Sunday, May 13, 2007
Relative difficulty: Easy-Medium
THEME: WATER - final word of all two-word theme phrases can precede WATER to form a familiar phrase. Theme is clued by 59A: Be logical ... or what the last words of the answers to the five starred clues can do? (hold water)
Your theme answers:
- 17A: *Mock rock band in a 1984 film (Spinal Tap) - best theme answer, by a mile.
- 25A: *Revealer of vowels, on TV (Vanna White)
- 35A: *Part of a Valentine's Day bouquet (red rose)
- 37A: *Seasoned seaman (old salt) - worst-sounding clue ever. Go ahead, say it out loud, you'll see what I mean; I do like the way "Seasoned" plays off of "SALT," though. That's nice.
- 51A: *Local place for making deposits or getting loans (bank branch) - had to look BRANCH WATER up, as it's the only kind of WATER in the grid that I hadn't heard of.
- Plain water, especially when mixed with a liquor such as whiskey.
- Chiefly Southern U.S. Water from a stream.
The best part of the puzzle, for me, was this fabulous stack of answers in the "Oregon" portion of the puzzle:
- 22A: "Dear" dispenser of advice (Abby)
- 28A: Hardly trim (flabby)
- 32A: Hearing-related (aural)
First of all, FLABBY ABBY is a great cruel nickname. I wish I knew someone I could call FLABBY ABBY right now. Second, ABBY and FLABBY rhyme, which gives them an AURAL similarity. For other nice word juxtaposition, see also the following crosses:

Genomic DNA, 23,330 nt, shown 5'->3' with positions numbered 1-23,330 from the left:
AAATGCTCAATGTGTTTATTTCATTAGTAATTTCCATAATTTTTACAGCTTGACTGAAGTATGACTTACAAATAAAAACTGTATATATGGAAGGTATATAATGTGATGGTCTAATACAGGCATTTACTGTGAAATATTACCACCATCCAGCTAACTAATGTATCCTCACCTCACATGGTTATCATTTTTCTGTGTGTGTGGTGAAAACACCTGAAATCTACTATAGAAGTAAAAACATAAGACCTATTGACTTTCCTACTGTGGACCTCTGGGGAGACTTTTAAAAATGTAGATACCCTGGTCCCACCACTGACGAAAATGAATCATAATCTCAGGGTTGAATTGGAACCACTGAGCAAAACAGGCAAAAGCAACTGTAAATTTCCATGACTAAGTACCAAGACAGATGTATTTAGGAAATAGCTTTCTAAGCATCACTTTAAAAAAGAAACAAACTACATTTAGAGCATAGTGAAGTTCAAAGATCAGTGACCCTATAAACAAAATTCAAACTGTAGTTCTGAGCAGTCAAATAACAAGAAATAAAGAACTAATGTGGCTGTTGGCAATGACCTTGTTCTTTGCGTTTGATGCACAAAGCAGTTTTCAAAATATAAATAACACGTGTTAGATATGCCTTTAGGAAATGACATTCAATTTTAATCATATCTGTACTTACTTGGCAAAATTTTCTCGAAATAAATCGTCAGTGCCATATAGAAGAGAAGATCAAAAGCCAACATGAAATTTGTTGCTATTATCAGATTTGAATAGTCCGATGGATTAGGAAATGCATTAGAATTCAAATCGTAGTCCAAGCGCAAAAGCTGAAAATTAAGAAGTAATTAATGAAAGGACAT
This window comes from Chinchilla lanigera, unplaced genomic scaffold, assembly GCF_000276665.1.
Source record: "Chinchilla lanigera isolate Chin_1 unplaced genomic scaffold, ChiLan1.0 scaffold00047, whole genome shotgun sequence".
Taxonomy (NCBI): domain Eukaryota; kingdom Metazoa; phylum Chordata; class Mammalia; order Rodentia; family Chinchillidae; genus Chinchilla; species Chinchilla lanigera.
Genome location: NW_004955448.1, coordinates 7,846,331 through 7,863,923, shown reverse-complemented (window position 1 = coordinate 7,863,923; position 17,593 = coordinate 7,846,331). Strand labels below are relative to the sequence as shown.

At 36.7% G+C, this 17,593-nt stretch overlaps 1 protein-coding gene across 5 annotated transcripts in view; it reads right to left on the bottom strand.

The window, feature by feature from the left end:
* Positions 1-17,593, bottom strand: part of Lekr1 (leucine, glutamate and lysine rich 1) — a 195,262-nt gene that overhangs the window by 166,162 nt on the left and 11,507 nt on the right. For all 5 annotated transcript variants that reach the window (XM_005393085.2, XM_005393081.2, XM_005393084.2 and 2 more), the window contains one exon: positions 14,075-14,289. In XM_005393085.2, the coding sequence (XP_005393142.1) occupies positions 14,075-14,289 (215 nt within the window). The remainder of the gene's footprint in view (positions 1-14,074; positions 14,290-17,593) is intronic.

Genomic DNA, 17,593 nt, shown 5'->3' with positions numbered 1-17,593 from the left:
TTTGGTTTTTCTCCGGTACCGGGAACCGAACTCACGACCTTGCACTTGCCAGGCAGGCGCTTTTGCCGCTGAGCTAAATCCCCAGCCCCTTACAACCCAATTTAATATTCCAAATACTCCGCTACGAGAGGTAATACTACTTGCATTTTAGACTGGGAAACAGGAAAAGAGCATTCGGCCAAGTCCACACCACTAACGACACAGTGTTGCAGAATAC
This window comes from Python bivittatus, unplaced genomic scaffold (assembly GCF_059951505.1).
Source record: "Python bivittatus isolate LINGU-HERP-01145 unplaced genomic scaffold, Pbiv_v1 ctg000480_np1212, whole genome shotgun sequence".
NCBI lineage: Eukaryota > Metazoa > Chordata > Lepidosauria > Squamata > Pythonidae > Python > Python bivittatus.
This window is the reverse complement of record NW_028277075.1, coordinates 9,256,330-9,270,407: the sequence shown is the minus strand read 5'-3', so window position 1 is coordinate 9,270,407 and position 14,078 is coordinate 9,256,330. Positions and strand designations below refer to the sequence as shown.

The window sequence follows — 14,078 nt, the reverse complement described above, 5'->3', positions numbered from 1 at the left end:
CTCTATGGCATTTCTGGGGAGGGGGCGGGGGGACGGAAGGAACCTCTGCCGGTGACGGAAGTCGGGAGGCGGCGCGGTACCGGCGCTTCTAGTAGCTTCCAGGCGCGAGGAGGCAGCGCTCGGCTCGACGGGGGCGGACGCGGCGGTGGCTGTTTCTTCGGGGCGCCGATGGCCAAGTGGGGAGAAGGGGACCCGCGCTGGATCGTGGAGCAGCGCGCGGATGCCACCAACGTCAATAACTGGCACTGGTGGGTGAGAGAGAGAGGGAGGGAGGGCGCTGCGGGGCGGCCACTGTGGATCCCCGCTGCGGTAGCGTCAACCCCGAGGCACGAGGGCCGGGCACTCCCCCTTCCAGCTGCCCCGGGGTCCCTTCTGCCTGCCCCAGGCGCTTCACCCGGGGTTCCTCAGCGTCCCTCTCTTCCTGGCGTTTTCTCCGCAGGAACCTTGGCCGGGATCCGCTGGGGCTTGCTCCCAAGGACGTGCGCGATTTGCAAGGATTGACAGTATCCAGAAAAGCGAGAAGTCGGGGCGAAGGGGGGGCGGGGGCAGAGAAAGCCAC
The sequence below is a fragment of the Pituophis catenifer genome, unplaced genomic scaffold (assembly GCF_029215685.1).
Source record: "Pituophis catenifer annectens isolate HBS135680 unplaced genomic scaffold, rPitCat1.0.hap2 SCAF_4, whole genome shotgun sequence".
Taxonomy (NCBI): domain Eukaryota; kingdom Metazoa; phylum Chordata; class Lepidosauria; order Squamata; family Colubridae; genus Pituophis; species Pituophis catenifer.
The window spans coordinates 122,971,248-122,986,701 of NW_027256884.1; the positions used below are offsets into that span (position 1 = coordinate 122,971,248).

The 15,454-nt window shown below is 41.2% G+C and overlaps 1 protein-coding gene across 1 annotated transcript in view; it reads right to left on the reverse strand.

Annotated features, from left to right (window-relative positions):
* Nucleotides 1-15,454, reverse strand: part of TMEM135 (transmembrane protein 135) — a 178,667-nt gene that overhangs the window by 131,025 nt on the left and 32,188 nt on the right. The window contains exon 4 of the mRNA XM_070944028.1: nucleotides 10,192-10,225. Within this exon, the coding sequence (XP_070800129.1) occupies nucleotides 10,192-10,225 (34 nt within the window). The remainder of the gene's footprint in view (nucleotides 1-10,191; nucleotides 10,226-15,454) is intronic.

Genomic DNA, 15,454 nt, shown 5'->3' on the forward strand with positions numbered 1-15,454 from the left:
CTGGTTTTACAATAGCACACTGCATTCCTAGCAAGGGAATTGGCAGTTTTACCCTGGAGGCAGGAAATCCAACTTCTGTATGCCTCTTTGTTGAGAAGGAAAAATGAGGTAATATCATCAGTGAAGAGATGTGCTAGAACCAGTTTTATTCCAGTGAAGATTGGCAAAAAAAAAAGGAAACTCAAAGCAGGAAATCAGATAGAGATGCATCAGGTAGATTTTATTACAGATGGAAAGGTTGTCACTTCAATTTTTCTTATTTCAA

- OVA (15A: Eggs) / AVA (7D: Gardner of "The Night of the Iguana")
- SAY I DO (50A: Tie the knot) / SAYONARA (38D: Tokyo "ta-ta!")
I'm not so fond of LEEZA Gibbons (33D: Talk show host Gibbons), but I do like her "Z" cross, OZS. (49A: Parts of lbs.). I see that abbreviation all the time on food packaging and what not, and yet in the grid it looks exotic. This puzzle has a nice balance of modern and old, high tech and low tech. You've got IMACS (1A: Some Apple computers) and IMS (1D: Quick online notes, for short) and High-RES monitors (63D), but also the decidedly unelectronic CHESS (42A: The mating game?) and DARTS (69A: Pub projectiles), a LEAN-TO (12D: Crude shelter), and an ABACUS (45D: You can always count on this). There's also TRON (41D: 1982 sci-fi film) - which stands somewhere in between low- and high-tech. Electronic and futuristic ... but now hilariously dated. The only word in the grid that's maybe a little bit challenging is UVEAS (64A: Parts of eyes), though DATIVE (46D: Latin case) might be tough for people who've never studied Latin. ADROIT (11D: Skillful) is a fine-looking word for a Monday - it is also an anagram of I DO ART, which is neither here nor there, so I think it's time for me to STOP (31A: "Cut it out!")
Signed, Rex Parker, King of CrossWorld